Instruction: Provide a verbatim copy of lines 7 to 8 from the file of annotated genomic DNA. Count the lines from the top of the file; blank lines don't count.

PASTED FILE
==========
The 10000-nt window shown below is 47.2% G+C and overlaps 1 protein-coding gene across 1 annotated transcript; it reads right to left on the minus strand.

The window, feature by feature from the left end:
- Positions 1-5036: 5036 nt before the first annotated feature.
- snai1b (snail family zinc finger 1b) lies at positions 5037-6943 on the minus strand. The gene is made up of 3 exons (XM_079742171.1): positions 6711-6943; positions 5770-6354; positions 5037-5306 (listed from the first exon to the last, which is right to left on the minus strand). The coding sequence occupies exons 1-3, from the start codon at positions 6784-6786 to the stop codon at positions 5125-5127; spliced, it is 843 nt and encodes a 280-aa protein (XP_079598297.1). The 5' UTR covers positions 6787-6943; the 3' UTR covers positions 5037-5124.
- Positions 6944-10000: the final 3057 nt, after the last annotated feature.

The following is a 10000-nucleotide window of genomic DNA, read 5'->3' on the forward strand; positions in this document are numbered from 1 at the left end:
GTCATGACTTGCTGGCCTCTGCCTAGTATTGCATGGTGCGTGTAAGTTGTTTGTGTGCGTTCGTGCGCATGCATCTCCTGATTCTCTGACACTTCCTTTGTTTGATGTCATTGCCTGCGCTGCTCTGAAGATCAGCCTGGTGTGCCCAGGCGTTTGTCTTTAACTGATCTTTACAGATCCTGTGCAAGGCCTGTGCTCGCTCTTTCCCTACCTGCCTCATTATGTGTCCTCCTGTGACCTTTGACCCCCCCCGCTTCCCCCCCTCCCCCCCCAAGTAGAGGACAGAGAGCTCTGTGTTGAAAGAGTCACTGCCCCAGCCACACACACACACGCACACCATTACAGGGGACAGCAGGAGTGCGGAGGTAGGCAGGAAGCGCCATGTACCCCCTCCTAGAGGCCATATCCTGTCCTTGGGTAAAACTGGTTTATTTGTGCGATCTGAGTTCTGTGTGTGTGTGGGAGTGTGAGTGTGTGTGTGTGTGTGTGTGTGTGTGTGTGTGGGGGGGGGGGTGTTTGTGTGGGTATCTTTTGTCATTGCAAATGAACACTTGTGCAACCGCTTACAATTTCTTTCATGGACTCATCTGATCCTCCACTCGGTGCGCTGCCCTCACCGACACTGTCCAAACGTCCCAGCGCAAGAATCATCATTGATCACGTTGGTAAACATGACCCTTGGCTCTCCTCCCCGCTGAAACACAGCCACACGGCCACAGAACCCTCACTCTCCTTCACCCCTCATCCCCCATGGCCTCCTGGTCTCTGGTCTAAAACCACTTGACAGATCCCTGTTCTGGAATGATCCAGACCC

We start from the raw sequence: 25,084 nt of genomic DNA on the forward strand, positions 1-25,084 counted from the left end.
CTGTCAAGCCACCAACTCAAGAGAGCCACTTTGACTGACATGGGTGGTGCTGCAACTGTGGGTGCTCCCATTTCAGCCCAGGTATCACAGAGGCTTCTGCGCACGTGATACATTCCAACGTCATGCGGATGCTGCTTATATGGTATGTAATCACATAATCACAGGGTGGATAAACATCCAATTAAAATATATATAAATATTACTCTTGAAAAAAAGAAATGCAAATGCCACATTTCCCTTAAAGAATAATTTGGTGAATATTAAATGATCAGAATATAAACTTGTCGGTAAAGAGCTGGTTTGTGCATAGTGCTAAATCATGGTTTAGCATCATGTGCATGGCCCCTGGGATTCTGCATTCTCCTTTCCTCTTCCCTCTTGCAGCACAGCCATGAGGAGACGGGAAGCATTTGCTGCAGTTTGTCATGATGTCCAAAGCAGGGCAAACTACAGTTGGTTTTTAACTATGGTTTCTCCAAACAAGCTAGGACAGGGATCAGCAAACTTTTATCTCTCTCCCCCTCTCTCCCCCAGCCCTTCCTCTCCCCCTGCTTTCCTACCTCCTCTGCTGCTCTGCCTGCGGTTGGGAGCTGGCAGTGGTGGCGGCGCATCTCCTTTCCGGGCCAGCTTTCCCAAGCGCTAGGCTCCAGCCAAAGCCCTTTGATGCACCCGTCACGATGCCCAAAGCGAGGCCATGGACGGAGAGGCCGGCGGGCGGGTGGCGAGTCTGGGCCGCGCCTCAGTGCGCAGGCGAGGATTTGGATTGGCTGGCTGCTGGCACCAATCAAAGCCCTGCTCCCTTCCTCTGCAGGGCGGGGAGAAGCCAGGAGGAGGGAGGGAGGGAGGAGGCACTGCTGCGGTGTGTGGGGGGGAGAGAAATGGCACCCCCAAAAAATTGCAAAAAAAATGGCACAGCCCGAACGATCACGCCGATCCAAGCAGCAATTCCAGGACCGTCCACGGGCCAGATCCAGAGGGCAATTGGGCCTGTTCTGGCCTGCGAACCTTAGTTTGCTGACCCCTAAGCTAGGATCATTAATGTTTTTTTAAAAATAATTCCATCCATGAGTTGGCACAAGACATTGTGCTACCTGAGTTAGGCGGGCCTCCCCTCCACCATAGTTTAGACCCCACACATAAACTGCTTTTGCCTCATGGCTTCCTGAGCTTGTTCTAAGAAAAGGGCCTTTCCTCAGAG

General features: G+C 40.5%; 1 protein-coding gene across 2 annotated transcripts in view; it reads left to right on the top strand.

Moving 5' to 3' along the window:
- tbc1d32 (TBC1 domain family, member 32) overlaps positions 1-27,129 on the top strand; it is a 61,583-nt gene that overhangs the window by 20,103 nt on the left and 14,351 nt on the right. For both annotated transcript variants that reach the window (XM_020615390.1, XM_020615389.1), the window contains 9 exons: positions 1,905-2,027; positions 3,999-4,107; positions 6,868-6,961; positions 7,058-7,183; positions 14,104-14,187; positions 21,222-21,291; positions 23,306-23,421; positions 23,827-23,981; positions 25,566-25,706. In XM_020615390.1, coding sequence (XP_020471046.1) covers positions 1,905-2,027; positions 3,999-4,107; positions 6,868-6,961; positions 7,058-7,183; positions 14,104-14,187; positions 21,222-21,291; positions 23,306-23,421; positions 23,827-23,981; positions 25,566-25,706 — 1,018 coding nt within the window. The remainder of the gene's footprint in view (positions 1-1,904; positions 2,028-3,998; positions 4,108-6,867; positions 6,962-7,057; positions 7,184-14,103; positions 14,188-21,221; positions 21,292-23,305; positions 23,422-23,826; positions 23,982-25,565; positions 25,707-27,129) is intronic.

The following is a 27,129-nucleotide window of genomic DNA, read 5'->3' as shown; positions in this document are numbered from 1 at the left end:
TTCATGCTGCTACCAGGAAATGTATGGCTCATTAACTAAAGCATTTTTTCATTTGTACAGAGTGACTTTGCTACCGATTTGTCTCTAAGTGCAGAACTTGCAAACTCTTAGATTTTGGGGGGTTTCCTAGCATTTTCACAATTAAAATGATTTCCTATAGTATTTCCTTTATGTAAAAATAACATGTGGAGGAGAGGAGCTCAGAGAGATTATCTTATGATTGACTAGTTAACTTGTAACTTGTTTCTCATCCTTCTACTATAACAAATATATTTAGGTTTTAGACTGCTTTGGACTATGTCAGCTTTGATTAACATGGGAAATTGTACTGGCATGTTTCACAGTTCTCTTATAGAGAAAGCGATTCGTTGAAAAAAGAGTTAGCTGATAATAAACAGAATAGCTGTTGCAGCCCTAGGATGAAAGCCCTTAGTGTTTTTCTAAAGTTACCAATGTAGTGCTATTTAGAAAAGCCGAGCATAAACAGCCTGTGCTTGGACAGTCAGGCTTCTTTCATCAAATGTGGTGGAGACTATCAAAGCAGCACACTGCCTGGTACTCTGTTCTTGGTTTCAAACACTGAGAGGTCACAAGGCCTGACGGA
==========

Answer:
GTCATGACTTGCTGGCCTCTGCCTAGTATTGCATGGTGCGTGTAAGTTGTTTGTGTGCGTTCGTGCGCATGCATCTCCTGATTCTCTGACACTTCCTTTGTTTGATGTCATTGCCTGCGCTGCTCTGAAGATCAGCCTGGTGTGCCCAGGCGTTTGTCTTTAACTGATCTTTACAGATCCTGTGCAAGGCCTGTGCTCGCTCTTTCCCTACCTGCCTCATTATGTGTCCTCCTGTGACCTTTGACCCCCCCCGCTTCCCCCCCTCCCCCCCCAAGTAGAGGACAGAGAGCTCTGTGTTGAAAGAGTCACTGCCCCAGCCACACACACACACGCACACCATTACAGGGGACAGCAGGAGTGCGGAGGTAGGCAGGAAGCGCCATGTACCCCCTCCTAGAGGCCATATCCTGTCCTTGGGTAAAACTGGTTTATTTGTGCGATCTGAGTTCTGTGTGTGTGTGGGAGTGTGAGTGTGTGTGTGTGTGTGTGTGTGTGTGTGTGTGGGGGGGGGGGTGTTTGTGTGGGTATCTTTTGTCATTGCAAATGAACACTTGTGCAACCGCTTACAATTTCTTTCATGGACTCATCTGATCCTCCACTCGGTGCGCTGCCCTCACCGACACTGTCCAAACGTCCCAGCGCAAGAATCATCATTGATCACGTTGGTAAACATGACCCTTGGCTCTCCTCCCCGCTGAAACACAGCCACACGGCCACAGAACCCTCACTCTCCTTCACCCCTCATCCCCCATGGCCTCCTGGTCTCTGGTCTAAAACCACTTGACAGATCCCTGTTCTGGAATGATCCAGACCC

We start from the raw sequence: 25,084 nt of genomic DNA on the forward strand, positions 1-25,084 counted from the left end.